Background. There is need for animal models to study ageing. Worms, flies and mice have been extensively explored with outstanding results.
Aims. Many studies have used Nothobranchius furzeri – the African turquoise killfish with a lifespan less than 1 year.
Results. Studies have shown that the ageing process of N. furzeri and humans share many features.
Discussion. Despite its relatively short lifespan for a vertebrate, N. furzeri shows many molecular, cellular and physiological ageing phenotypes, shared with many other organisms, including humans. We have shown a significant impairment of learning performance with age, when tested using an active avoidance task.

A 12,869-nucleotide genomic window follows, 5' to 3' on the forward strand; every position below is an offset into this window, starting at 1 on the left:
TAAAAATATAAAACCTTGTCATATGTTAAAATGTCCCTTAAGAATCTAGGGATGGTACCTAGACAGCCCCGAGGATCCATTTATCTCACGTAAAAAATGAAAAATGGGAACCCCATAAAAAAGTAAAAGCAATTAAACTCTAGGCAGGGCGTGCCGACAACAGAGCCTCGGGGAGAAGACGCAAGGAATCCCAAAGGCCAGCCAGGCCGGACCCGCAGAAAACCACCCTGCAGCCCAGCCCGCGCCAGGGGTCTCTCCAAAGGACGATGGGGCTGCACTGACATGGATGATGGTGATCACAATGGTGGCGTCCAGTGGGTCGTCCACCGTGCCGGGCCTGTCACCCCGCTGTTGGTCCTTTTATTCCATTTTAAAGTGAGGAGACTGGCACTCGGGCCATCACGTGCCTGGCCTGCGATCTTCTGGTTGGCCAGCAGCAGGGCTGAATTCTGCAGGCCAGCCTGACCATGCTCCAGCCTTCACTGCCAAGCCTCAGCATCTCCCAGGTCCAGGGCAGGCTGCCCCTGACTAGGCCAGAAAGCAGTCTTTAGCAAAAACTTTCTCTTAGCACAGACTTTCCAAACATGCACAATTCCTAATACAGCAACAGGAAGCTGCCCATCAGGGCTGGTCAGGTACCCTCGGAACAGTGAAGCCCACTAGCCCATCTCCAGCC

Conclusion. N. furzeri is an ideal model to explore – in short time – molecular mechanisms that control ageing in vertebrates, including humans.